To ensure you are getting the whole story, make sure to reach out to at least 3 alumni via social media or mutual connections. This is where you will get the full truth, the good and the bad, about the school you are looking at. Once you find these graduates, you should  ask them specific questions in order to get the information you need and not waste anyone’s time since many will be working professionals. Here are 5 questions to ask and what types of answers to look for.

What was your major and are you working in that field today?

This question is important because a student experience can vary depending on what their major was. Out of the three alumni, you speak to, ensure at least once studied the same subject(s) you plan on pursuing. This gives you an idea of what your time will be like. If certain classes are difficult, you can plan ahead by ensuring you take that class at a time where you function at a high level.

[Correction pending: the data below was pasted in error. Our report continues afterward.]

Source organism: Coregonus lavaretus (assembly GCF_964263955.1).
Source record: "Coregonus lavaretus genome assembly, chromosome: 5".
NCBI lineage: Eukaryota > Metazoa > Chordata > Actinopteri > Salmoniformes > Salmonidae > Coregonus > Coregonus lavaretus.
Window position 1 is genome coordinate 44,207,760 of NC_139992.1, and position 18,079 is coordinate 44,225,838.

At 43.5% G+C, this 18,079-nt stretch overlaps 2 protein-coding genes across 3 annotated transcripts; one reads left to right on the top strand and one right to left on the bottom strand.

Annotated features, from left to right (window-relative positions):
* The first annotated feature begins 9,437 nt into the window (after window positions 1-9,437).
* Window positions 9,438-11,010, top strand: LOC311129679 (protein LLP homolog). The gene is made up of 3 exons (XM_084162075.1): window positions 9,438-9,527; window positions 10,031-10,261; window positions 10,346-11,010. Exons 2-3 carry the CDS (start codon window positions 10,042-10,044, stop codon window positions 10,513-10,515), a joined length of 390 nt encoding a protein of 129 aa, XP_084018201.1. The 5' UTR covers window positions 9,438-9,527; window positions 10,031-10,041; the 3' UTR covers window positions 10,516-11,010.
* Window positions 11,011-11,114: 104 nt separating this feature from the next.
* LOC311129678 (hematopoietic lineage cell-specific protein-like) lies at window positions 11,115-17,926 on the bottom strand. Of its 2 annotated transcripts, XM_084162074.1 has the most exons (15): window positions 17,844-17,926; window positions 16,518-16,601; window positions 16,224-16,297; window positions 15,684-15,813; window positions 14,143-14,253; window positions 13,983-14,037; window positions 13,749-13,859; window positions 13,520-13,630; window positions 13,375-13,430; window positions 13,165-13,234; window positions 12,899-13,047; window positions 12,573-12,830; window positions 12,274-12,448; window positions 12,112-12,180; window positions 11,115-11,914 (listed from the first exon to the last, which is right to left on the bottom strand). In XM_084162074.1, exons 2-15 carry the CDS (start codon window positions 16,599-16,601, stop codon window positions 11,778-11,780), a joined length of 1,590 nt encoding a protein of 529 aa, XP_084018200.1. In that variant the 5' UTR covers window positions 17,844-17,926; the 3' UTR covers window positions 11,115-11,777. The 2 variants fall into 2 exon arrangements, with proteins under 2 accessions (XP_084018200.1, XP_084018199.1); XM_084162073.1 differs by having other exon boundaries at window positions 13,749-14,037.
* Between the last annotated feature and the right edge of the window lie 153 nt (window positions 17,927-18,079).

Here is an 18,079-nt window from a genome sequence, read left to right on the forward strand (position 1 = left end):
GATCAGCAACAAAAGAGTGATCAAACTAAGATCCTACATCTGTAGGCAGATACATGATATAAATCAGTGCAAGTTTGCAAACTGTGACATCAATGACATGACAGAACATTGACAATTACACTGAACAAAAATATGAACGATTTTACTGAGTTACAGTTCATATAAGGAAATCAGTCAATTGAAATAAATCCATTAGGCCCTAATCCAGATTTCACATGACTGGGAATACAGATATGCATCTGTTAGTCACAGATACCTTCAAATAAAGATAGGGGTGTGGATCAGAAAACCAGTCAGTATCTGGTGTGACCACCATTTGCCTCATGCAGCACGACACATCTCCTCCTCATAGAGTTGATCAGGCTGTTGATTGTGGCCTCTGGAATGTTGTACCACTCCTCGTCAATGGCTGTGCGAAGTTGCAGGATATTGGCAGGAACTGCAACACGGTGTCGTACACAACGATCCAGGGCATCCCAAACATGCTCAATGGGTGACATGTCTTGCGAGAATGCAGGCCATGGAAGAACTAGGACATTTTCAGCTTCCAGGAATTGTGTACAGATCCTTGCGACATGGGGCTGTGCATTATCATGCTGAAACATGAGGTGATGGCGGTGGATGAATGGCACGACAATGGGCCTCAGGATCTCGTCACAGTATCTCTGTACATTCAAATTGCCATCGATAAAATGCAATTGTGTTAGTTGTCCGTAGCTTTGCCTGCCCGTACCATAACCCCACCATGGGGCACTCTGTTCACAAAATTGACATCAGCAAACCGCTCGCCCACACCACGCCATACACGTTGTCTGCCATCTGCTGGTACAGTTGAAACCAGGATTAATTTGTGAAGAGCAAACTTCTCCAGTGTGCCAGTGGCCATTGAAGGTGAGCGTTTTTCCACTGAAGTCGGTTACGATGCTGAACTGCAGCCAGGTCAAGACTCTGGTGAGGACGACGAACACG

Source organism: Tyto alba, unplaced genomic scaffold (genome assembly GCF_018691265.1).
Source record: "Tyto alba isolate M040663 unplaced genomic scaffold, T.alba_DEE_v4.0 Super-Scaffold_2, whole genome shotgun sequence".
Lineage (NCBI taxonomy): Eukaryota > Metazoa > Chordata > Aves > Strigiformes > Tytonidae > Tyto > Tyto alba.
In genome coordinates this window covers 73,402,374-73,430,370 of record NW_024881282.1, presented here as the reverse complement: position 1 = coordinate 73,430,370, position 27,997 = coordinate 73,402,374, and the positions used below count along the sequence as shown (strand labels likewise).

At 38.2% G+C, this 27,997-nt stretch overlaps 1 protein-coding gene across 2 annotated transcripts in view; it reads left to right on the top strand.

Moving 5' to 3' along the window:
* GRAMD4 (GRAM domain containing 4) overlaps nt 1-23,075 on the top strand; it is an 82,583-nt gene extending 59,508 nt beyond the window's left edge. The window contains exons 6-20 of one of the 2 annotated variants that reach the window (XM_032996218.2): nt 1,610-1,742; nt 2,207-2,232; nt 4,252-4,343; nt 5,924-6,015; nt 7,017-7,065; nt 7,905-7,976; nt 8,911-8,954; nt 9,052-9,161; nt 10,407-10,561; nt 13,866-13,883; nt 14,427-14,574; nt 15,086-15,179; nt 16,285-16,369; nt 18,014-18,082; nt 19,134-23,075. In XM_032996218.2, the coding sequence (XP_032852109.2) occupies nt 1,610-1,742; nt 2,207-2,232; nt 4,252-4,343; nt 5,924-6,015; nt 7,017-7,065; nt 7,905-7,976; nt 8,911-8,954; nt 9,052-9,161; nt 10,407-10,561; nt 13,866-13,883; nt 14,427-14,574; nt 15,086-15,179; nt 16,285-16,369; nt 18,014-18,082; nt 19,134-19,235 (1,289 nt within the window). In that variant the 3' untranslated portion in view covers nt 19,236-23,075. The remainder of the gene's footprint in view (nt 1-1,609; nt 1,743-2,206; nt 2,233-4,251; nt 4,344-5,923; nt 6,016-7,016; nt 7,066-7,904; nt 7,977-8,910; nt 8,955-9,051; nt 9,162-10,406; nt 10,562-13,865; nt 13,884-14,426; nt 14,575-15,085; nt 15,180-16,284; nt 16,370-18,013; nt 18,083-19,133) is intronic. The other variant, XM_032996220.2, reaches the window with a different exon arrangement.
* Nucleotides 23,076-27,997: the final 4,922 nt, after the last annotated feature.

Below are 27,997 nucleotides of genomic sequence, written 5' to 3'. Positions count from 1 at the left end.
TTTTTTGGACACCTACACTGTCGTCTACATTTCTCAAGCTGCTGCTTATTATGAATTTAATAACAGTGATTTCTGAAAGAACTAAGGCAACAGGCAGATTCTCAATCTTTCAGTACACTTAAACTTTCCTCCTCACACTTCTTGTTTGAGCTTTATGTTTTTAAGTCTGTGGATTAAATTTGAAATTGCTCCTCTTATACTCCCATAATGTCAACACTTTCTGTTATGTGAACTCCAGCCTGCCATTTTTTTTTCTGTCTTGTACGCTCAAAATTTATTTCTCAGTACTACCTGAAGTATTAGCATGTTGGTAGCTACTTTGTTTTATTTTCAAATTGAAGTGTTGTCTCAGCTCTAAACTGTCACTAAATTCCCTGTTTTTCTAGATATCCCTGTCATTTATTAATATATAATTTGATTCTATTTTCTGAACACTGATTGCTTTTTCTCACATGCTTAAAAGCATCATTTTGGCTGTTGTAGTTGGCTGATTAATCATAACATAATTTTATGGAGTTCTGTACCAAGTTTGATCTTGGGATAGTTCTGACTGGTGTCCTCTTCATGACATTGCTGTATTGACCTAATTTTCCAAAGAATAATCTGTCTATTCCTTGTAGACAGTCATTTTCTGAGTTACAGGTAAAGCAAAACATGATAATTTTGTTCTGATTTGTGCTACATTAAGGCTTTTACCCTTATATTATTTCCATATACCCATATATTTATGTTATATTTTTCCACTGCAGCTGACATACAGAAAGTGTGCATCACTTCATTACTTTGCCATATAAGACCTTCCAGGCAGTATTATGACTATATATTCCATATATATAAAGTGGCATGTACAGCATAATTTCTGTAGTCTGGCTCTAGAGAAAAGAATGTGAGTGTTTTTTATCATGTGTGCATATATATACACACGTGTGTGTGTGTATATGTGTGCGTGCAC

The second part of this question is just as important. This will give you insight into how well the school prepared their graduates for the real world. If the graduate responds by telling you that he is not working in his major you may want to dig deeper. This may lead to an important discovery such as finding out the school has a lackluster career center or has no process in setting their graduates up with companies after graduation.

On the other hand, you may discover that the school in question does a great job in assisting students in their transition into the workforce. These types of positives should be documented and will come in handy when you are comparing schools. Again, it is important to understand every aspect of this school before making this crucial decision.

What was the biggest transitional issue you faced when you started at the college?